Monday, January 14, 2002 at 5:09 PM
The current recession has left many public and private organizations short of cash. That includes the Regional Transit Authority, more commonly known as the RTA. Transit officials have warned that they needed to make cuts in order to balance their books. Cost reductions include "putting the brakes" on several bus routes and raising some fares. The proposal is making some riders unhappy and others question whether they are needed. 90.3 WCPN's Mike West has more.
Mike West: RTA officials have scheduled 10 community meetings, which begin tonight, and a public hearing as part of their proposed 2002 budget. Media relations manager Jerry Masek says their $230 million spending plan only "adds up" if they run fewer buses and raise some fares.
Jerry Masek: RTA is seeking service modifications and fare increases in 2002 because money from the county-wide sales tax, we're in a recession and the revenues are down. We expect revenues are going to be down $17 million between 2001 and 2002. Obviously you can't put the same level of service on the street, if you have $17 million less in revenue.
MW: Right now it costs between a $1.25 and a $1.50 to ride most buses. But a community circulator is only 50 cents. There are 10 circulators, they're aimed at providing shorter trips within neighborhoods. Introduced in 1996, most have proved popular with local riders - all, except the "west shore circulator." It serves Bay Village and Rocky River and is targeted for elimination. But the only fare increase in the plan would hikes the circulator's 50 cent fare to a dollar. Even with the extra money, Masek says it's not enough to make the difference.
JM: No transit company in the United States operates out of the fare box completely. RTA is subsidized by 1% countywide sales tax. That generates 70% of our total revenue. The fair box generates 20%, and the other 10% comes from a variety of sources including advertising that you see on sides of busses.
MW: The budget proposal also calls for service to be cut back in some areas, which would mean longer waits between buses. The news of higher fares gets mixed reviews among passengers.
Bus Passengers: So far they alright, but if they go up I wouldn't take, I go buy me a car then. And I don't think they run like they should either. They always late and it's too cold to be waiting every 20 minutes for the damm bus.
I think we got one of the better ones that there is. I done lived places where you couldn't get anywhere on a Sunday and nowhere after 6 o'clock. It's okay.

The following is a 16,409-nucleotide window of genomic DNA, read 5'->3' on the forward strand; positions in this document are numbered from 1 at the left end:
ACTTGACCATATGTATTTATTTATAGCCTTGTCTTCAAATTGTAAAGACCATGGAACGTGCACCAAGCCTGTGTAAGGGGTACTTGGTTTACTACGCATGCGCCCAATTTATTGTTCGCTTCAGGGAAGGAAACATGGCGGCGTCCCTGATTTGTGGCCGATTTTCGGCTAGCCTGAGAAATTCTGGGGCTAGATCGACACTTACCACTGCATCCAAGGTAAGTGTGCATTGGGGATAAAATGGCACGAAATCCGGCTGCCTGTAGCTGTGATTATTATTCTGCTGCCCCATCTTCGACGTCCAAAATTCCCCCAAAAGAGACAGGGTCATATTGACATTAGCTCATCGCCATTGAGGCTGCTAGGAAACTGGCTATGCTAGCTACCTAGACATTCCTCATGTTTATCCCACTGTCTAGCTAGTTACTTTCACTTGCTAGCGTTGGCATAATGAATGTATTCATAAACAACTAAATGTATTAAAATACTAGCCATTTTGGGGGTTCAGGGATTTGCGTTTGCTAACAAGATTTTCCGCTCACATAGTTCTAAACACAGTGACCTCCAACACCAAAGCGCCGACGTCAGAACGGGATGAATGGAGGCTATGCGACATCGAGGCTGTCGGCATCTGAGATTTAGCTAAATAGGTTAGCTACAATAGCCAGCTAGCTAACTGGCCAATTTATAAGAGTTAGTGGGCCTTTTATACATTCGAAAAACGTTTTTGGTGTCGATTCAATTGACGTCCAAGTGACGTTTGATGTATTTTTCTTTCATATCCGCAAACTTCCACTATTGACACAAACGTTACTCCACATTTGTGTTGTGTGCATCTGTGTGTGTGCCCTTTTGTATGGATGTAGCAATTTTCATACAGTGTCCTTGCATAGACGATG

MW: Have you heard about the fare increases...
Bus Passengers: It still doesn't matter cause in the 70s Pittsburgh was a dollar. It took us a long time to get to a $1.25. So I still think we have one of the best ones going.
MW: The new mayor of Cleveland, Jane Campbell, also has her eye on changes at fare boxes.
Jane Campbell: Public transportation is critical to this area and it's part of what makes Cleveland strong.
MW: RTA officials say they plan to met with her soon, and in the meantime are doing all they can to save money. That includes eliminating over 220 jobs by laying off 87 people and not filling job vacancies except for some top administrative positions. Hourly and management workers are also putting off raises. Mayor Campbell also warns administrators to make sure all the fat has been trimmed before service is cut.
JC: So I think that's it's very important that we try to make sure that the service that we have is really meeting the needs of where people are going and that as they do a review of service they make sure that were providing a service where people need to go. Community circulators have really made a difference particularly to seniors and I think the guidance I would give to RTA is: before you cut service or raise rates look at the administrative costs in your master office.
MW: Beverly Burtzlaff is the vice president of the RTA Board. She wants riders to know that if they can come up with better ways to cuts costs, the board is ready to listen, and that the proposals are not written in stone.
Beverly Burtzlaff: We approved the budget on a tentative basis, but that's all subject to change based on the out come of the hearings and we take very seriously the input of the public.
MW: RTA board members and administrators admit some passengers will be angry at the services cuts. But Burtzlaff says the transit services needs to take action now rather than wait until there is a budget shortfall that would mean even deeper cuts later.
BB: When you've got routes where there are only a couple of boardings an hour. It just doesn't make sense to continue them - no authority in the country would do that. Some things need to be done anyway, and this just a good time to do 'em and it does help save money. Hopefully the economy will rebound and our revenues will go back up.
MW: There is some good news for transit riders - the prices of an all-day pass would go from $4 to $3 under the plan.
Once the meetings and public hearings are complete, the RTA still must approve the changes or any adjustment that are made after public comment. The board includes four people appointed by the mayor of Cleveland, county has three representatives and suburban mayors also have a trio to look out for their interests. In Cleveland, Mike West, 90.3 WCPN News.